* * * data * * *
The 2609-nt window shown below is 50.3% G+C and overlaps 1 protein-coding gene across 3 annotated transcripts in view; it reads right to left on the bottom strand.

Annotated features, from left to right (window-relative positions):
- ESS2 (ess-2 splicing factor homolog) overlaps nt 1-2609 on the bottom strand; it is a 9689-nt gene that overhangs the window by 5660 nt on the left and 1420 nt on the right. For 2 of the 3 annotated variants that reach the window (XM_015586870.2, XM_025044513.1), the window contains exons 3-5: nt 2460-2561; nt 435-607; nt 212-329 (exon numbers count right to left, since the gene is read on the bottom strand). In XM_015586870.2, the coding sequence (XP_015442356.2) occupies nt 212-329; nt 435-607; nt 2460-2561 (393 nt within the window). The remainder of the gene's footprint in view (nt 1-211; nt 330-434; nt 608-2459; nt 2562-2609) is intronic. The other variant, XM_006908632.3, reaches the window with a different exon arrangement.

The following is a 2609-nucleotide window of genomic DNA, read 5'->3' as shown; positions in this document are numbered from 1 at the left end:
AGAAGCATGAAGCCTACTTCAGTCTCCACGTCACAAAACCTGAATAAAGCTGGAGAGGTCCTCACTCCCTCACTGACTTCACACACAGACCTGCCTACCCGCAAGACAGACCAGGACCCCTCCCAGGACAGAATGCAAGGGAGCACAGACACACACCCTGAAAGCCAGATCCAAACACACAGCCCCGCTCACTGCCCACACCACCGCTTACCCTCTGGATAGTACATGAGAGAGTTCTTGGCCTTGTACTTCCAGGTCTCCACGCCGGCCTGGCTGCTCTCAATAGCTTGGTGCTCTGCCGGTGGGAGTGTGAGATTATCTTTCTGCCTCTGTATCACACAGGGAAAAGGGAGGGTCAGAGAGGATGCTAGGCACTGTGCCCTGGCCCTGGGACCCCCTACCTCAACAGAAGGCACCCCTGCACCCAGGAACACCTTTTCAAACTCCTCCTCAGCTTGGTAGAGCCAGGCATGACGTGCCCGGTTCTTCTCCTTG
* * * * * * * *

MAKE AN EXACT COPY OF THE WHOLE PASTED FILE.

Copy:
The 2609-nt window shown below is 50.3% G+C and overlaps 1 protein-coding gene across 3 annotated transcripts in view; it reads right to left on the bottom strand.

Annotated features, from left to right (window-relative positions):
- ESS2 (ess-2 splicing factor homolog) overlaps nt 1-2609 on the bottom strand; it is a 9689-nt gene that overhangs the window by 5660 nt on the left and 1420 nt on the right. For 2 of the 3 annotated variants that reach the window (XM_015586870.2, XM_025044513.1), the window contains exons 3-5: nt 2460-2561; nt 435-607; nt 212-329 (exon numbers count right to left, since the gene is read on the bottom strand). In XM_015586870.2, the coding sequence (XP_015442356.2) occupies nt 212-329; nt 435-607; nt 2460-2561 (393 nt within the window). The remainder of the gene's footprint in view (nt 1-211; nt 330-434; nt 608-2459; nt 2562-2609) is intronic. The other variant, XM_006908632.3, reaches the window with a different exon arrangement.

The following is a 2609-nucleotide window of genomic DNA, read 5'->3' as shown; positions in this document are numbered from 1 at the left end:
AGAAGCATGAAGCCTACTTCAGTCTCCACGTCACAAAACCTGAATAAAGCTGGAGAGGTCCTCACTCCCTCACTGACTTCACACACAGACCTGCCTACCCGCAAGACAGACCAGGACCCCTCCCAGGACAGAATGCAAGGGAGCACAGACACACACCCTGAAAGCCAGATCCAAACACACAGCCCCGCTCACTGCCCACACCACCGCTTACCCTCTGGATAGTACATGAGAGAGTTCTTGGCCTTGTACTTCCAGGTCTCCACGCCGGCCTGGCTGCTCTCAATAGCTTGGTGCTCTGCCGGTGGGAGTGTGAGATTATCTTTCTGCCTCTGTATCACACAGGGAAAAGGGAGGGTCAGAGAGGATGCTAGGCACTGTGCCCTGGCCCTGGGACCCCCTACCTCAACAGAAGGCACCCCTGCACCCAGGAACACCTTTTCAAACTCCTCCTCAGCTTGGTAGAGCCAGGCATGACGTGCCCGGTTCTTCTCCTTG